Archive for the 'Worms' Category

Nov 26 2008

The Poor Aren’t At Our Parties

Published by under Life,Worms

I’ve got a broken heart right now.

There are so many things which compete for our time, attention, and money.

During the holidays, one thing we hear about is poverty and hunger. According to this Anderson Cooper blog entry, 1 in 8 Americans got food assistance of some kind last year. As food banks struggle to keep up with demand, we can only assume more are in need of food. That doesn’t even broach the subject of world hunger.

Here’s why I have a broken heart. Because I’m so heartless.

One of the women in the story talks about how many of us spend as much on ONE MEAL as some people need to eat for one DAY…OR LONGER! That prompted me to ask this: “Why do I go out to eat at all? And if I do, why go to such expensive places?” In effect, I’m saying this: “Oh, yeah, I know there are poor people who need a meal. But I need this $20 steak more.” And there is no argument anyone can make to me that will convince me this is not morally deficient. MORALLY deficient. Our consciences (or maybe more accurately, volition) are fine with all of this. Every day.

We go to all these parties, creating elaborate themes and costumes and dishes, drinking wines and beers, eating dips and cheeses, watching football and movies, listening to music. And most of us, myself included, rarely think about poor people.

Having fun is no crime. I’m not hating on parties. But that doesn’t let us off the hook! Abandoning huge segments of humanity while focusing entirely on ourselves is a huge problem. It is selfishness in its highest, ugliest form. And we wear it like a garment. Daily. It looks so good at all our cool activities. But aren’t we just whitewashed tombs? Won’t we be exposed some day? Are we so sure we’re living life the right way in this regard? I wonder if this is one reason why many of us secretly hate our lives. Maybe we weren’t supposed to live this way.

Here’s the worst of it…we may be sympathetic to the poor, but we never have time to do something about it. We’re so booked with our cool activities. And, even if we think about helping, the thought of actually doing something about it really bothers us. We get uneasy when we think about it. Often, the poor are weird. They smell strange or say weird things or generally creep us out. That’s honestly how I feel in my heart. And I HATE it! I feel like there’s nothing I can do about it. They offend our sensibilities. I wonder which of Jesus’ sensibilities I offend.

Sometimes the “poor” are white collar folk who hit a bad patch. Why are we more inclined to feel ok with helping them? Because they’re more like us. They’re familiar and comfortable and “normal.” In essence, we don’t believe that all men are created equal. We don’t believe that they are created with certain inalienable rights (among which I’m SURE food is one). We weasel out of things, rationalizing our way to the next event we’re attending. “I’ve earned this” or “They need to fight for themselves. I did.” The truth is: we didn’t. Other people have fought for us our whole lives. Who will fight for the poor? I know there are some great people doing great things with the poor. Most of us don’t, but should.

I wonder how many parties I’ll remember when I get older. I wonder what the quality of my life will be like. I wonder what regrets I’ll have. I’m hoping right now that neglecting the poor is something I can say I stopped doing when I was 28.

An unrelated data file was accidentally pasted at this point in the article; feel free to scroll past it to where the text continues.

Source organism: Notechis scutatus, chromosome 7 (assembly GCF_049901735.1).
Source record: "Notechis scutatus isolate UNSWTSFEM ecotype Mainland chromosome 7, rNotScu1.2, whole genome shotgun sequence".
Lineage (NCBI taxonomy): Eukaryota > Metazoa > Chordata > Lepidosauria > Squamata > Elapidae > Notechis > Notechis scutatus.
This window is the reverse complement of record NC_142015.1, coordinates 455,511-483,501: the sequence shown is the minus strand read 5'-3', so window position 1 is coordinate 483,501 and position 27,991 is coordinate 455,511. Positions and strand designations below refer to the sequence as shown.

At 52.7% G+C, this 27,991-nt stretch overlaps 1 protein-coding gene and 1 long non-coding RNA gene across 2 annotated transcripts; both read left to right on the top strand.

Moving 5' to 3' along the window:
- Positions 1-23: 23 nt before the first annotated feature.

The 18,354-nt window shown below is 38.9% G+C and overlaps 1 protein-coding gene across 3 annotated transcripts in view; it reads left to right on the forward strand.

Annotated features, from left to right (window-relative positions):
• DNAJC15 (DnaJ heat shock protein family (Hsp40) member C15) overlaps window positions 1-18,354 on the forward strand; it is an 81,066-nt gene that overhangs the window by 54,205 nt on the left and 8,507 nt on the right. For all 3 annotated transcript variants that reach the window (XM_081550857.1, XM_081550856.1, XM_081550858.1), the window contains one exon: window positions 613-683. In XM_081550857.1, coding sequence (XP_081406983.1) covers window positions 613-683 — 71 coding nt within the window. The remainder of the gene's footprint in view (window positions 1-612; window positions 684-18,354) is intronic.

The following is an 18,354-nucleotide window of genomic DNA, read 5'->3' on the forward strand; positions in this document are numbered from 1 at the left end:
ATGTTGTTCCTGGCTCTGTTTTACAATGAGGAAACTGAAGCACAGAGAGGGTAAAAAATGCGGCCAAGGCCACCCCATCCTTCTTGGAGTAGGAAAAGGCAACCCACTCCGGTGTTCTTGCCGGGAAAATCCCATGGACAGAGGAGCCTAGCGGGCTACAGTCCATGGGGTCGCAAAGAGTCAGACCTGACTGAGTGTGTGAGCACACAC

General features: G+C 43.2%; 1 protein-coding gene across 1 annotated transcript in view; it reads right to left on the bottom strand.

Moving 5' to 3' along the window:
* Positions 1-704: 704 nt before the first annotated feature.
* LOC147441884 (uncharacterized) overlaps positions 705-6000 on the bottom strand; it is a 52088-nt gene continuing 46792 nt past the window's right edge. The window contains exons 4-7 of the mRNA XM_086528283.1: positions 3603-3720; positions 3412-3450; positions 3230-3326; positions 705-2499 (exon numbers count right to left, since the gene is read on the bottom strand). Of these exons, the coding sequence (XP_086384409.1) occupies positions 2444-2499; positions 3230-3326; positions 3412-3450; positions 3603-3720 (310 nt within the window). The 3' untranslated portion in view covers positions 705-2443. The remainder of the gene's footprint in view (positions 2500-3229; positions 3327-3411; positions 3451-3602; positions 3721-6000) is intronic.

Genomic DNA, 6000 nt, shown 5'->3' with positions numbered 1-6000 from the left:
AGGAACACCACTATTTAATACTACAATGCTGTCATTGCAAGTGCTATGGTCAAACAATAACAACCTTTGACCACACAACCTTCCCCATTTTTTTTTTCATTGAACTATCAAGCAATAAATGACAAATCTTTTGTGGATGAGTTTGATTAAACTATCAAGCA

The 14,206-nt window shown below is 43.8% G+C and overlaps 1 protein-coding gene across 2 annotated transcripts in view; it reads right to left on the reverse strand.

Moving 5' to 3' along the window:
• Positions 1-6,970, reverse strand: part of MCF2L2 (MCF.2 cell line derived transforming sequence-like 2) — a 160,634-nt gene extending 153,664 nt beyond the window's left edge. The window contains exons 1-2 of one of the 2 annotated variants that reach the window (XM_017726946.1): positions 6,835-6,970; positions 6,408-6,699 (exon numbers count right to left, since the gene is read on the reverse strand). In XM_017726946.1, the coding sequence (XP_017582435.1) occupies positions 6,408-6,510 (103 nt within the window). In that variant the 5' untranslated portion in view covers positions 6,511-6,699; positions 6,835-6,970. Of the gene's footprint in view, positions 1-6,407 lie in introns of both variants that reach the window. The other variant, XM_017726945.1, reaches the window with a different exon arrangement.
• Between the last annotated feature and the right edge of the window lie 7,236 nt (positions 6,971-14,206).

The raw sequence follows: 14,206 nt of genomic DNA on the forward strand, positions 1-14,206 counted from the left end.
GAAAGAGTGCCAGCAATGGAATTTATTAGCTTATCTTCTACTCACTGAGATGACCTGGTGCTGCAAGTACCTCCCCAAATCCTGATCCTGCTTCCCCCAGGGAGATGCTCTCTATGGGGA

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Nov 20 2008

Softballs and Close Calls

Published by under Uncategorized,Worms

Meatheads and Hosses
40 degrees here in Nashville tonight and my brothers and I were playing softball. Pretty chilly. We played two games tonight in the tournament. We won the first. In the second game, we played a team we lost to by 1 run in the regular season. The team we played is called Social Pipeline. They’re a cool group. I was thinking during the game how easily our judgments of people are formed and switched. When you look at a lot of the guys on the team, they’re cut. Their the ones Under Armour was made for. Guys built like me don’t exactly fill that stuff out.

Anyway, earlier in the season, seeing these guys for the first time, I thought, “What a bunch of meatheads.” Turns out the team is a ton of fun to play. It’s not like we’re joking around all game but a laugh here and a, “Nice hit” there can totally change your opinion about someone. So now these meatheads are just hosses (no, hot hoses…hosses…they’re big and can hit the ball far). A meathead is someone who is 1. bigger than you and 2. stupid and/or 3. drinks protein shakes at every meal and calls it muscle milk and/or 4. someone you have animosity toward, probably for one or more reasons above. A hoss is someone who is 1. bigger than you and 2. talented. There is a difference! Well, the team we played has a bunch of hosses – guys who can hit the ball very hard and very far. The first game against us, they hit 4 home runs farther than anything I’ve seen in a while.

The Games
From the time our first game began, I kept having this thought over and over again (I’m not telling you what it is yet). I pitch for our team so every few pitches I would have this thought. And it’s strange because every once in a while during the season, I think this thought, but not so many times in one night. Well, the first game ended and nothing became of my thought. Then we came to the 3rd inning of game 2. One of their hosses came to the plate. I had the thought again. I pitched the first ball. It was perfect. And he just watched it. Strike. “Weird,” I thought. “Why didn’t he bomb that thing?” Pitch 2. The batter swings…